You should not take fesoterodine if you have untreated or uncontrolled narrow-angle glaucoma, or if you have a blockage of the urinary tract, stomach, or intestines.
Fesoterodine reduces spasms of the bladder muscles.
Fesoterodine is used to treat overactive bladder with symptoms of urinary frequency, urgency, and incontinence.
Fesoterodine may also be used for purposes not listed in this medication guide.
You should not use this medicine if you are allergic to fesoterodine or tolterodine (Detrol), or if you have:
To make sure fesoterodine is safe for you, tell your doctor if you have:
FDA pregnancy category C. It is not known whether fesoterodine will harm an unborn baby. Tell your doctor if you are pregnant or plan to become pregnant while using this medication.
It is not known whether fesoterodine passes into breast milk or if it could harm a nursing baby. Tell your doctor if you are breast-feeding a baby.
Fesoterodine is not for use in children.
Adults who are 75 years or older may be more likely to have side effects from this medicine.
Fesoterodine is usually taken once daily. Follow all directions on your prescription label. Your doctor may occasionally change your dose to make sure you get the best results. Do not take this medicine in larger or smaller amounts or for longer than recommended.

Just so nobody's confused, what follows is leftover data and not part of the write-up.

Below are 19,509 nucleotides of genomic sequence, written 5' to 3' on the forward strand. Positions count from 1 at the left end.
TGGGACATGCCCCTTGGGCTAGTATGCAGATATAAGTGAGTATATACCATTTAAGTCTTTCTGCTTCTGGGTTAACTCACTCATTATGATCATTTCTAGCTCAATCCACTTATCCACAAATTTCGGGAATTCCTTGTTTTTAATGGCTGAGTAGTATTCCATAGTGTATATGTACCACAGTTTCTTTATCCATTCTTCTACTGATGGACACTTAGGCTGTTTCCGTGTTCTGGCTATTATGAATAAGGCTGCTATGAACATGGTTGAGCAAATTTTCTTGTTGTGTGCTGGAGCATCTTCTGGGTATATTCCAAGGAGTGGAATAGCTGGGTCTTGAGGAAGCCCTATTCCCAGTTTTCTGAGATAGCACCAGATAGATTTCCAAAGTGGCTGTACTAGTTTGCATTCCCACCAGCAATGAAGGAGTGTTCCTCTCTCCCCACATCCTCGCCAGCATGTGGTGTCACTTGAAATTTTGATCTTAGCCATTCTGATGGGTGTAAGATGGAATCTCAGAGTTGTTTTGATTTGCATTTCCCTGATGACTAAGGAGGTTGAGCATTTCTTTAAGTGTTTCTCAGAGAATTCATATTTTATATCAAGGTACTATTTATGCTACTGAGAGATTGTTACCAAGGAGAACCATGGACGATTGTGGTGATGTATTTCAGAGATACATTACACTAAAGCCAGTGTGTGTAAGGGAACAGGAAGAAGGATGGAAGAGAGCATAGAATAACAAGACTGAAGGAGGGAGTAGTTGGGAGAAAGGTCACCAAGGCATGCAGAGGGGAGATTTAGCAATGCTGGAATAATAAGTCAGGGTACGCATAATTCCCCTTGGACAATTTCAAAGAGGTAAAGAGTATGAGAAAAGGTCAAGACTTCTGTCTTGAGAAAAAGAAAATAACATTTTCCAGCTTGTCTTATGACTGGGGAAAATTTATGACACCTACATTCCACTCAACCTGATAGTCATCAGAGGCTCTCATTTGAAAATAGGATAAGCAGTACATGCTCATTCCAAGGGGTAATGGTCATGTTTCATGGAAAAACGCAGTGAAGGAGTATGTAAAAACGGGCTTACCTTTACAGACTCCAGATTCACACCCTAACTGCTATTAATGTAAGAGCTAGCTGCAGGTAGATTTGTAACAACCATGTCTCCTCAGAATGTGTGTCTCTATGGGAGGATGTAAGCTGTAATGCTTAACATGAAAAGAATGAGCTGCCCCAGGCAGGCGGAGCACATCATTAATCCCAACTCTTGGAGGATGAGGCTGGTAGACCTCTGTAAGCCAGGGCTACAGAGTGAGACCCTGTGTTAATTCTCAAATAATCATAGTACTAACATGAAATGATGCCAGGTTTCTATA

Take this medicine with a full glass of water.
You may take fesoterodine with or without food.
Do not crush, chew, or break an extended-release tablet. Swallow it whole.
Store at room temperature away from moisture and heat.
Take the missed dose as soon as you remember. Skip the missed dose if it is almost time for your next scheduled dose. Do not take extra medicine to make up the missed dose.
Seek emergency medical attention or call the Poison Help line at 1-800-222-1222.
This medicine may cause blurred vision and may impair your thinking or reactions. Be careful if you drive or do anything that requires you to be alert and able to see clearly.
Avoid becoming overheated or dehydrated during exercise and in hot weather. Fesoterodine can decrease sweating and you may be more prone to heat stroke.
Drinking alcohol can increase certain side effects of fesoterodine.
Get emergency medical help if you have any of these signs of an allergic reaction: hives; difficulty breathing; swelling of your face, lips, tongue, or throat.
Stop using fesoterodine and call your doctor at once if you have:
Common side effects may include:
This is not a complete list of side effects and others may occur. Call your doctor for medical advice about side effects. You may report side effects to FDA at 1-800-FDA-1088.
Other drugs may interact with fesoterodine, including prescription and over-the-counter medicines, vitamins, and herbal products. Tell each of your health care providers about all medicines you use now and any medicine you start or stop using.
Your pharmacist can provide more information about fesoterodine.